Review and photos – Gang of Four at Venue, Vancouver, Feb 15 2011
– review by Shawn Conner/photos by Robyn Hanson
Spanning three decades, Gang of Four‘s set opened with its most recent single and ended with its first, “Damaged Goods”. For this band, though, whose political leanings have always threatened to overshadow its musical subversion, there was no sense of going backwards, or the dance-party being obscured by the message.
Sound problems plagued the band to start; from up near the stage, Jon King‘s vocals were barely audible for the first few songs, and throughout the set Andy Gill‘s guitar lacked the volume that would give its abrasiveness some punch. Instead, it seemed like the sound put the emphasis on the rhythm section, which propelled the bass-heavy white-funk tunes to their jagged conclusions.
But let’s get to the meat of the thing, shall we; it was a fantastic show. King flailed his gangly middle-aged form in Iggy-like motions while a rock-like Gill stood deadpan, shredding sharp, explicit guitar chords and occasionally wandering over to his amp for a feedback loop or a swig of beer. Pointing fingers at the audience, doing an impromptu somersault and wrapping an arm around bassist Thomas McNiece (who, along with drummer Mark Heaney, comprise the half of the band that was born in the ’80s, not the ’60s), King continuously coaxed the energy level of the already-thrilled-to-be-there audience up a notch.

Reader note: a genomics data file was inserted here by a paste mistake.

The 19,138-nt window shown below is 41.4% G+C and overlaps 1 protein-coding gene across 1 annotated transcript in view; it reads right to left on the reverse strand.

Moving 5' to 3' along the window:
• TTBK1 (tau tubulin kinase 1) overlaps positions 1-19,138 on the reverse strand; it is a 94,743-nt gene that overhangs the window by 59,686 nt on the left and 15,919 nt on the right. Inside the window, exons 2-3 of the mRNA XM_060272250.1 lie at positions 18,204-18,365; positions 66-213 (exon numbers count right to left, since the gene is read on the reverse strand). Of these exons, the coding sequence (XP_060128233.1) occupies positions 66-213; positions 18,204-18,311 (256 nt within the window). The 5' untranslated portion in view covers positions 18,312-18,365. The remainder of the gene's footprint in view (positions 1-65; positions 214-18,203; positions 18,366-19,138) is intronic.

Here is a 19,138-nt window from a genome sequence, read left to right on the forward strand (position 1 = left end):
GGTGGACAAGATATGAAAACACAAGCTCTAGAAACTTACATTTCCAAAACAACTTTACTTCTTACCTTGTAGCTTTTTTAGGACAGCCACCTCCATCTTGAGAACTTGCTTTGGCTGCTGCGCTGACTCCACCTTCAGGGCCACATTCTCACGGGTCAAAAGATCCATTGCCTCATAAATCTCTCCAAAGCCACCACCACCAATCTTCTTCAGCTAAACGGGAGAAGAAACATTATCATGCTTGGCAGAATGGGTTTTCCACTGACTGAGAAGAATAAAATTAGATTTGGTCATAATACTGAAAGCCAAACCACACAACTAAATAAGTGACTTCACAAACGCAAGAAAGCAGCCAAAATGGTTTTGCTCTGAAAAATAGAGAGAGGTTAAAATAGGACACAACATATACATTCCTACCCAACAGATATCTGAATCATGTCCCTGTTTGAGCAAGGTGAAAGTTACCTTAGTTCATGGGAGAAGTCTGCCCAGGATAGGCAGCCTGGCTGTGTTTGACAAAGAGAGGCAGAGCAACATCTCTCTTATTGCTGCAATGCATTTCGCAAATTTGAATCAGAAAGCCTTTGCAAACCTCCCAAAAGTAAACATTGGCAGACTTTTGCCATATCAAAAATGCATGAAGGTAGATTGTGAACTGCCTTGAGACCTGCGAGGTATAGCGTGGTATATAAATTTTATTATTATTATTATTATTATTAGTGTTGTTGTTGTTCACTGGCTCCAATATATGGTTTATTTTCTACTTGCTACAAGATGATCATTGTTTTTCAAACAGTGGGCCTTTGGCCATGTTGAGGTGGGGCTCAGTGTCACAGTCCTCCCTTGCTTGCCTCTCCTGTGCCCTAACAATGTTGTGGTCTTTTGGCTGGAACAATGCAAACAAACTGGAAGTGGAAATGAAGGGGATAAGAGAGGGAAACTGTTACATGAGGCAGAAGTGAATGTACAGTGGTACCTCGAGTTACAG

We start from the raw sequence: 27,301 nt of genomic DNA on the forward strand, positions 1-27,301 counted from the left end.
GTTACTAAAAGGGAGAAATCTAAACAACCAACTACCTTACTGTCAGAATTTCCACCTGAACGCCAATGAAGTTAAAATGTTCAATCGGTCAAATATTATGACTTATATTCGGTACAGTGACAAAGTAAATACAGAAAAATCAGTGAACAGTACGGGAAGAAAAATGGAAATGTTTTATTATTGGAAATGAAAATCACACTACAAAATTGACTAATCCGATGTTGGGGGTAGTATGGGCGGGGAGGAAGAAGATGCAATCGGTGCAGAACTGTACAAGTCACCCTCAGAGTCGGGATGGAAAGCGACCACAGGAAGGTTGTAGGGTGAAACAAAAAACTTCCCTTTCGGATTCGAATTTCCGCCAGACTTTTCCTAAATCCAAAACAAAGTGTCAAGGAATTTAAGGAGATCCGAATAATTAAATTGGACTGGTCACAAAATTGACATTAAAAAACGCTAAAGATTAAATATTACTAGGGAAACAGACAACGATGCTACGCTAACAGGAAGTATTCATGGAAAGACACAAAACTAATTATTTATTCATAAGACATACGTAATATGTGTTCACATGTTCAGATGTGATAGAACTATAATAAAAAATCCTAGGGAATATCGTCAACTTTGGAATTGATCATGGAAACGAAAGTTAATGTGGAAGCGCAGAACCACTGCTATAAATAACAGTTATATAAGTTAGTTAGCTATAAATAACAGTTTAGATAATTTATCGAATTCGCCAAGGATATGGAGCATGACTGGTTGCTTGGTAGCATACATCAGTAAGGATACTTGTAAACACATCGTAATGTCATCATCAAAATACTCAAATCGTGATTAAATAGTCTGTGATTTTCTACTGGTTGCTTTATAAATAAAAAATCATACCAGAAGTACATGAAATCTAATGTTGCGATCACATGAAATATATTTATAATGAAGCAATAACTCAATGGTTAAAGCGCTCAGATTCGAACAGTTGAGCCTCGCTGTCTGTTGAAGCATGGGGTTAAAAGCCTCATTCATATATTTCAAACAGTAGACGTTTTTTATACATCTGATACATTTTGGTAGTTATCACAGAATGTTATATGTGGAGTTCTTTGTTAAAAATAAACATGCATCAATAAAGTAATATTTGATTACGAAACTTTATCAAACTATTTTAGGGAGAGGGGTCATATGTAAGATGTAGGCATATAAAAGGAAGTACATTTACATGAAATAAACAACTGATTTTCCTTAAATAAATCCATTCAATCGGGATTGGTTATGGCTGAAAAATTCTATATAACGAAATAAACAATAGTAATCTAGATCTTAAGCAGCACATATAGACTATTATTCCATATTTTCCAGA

The set was heavy on tracks from Gang of Four’s classic 1979 debut Entertainment!, along with fan favourites “To Hell With Poverty” and “I Love a Man in a Uniform” (banned by the BBC when England went to war over the Falkland Islands – look it up, teenyboppers). Tracks like “You Don’t Have to Be Mad” and “Do As I Say” from Product, Gang of Four’s first album of new material in 16 years, stood their ground, particularly opener “You Never Paid For the Farm”, which ranks among the band’s best.
Conspicuous by its absence was “Natural’s Not In It”, which has been used in an Xbox commercial. Whether this was a political decision, or aesthetic, had yet to be determined as of press-time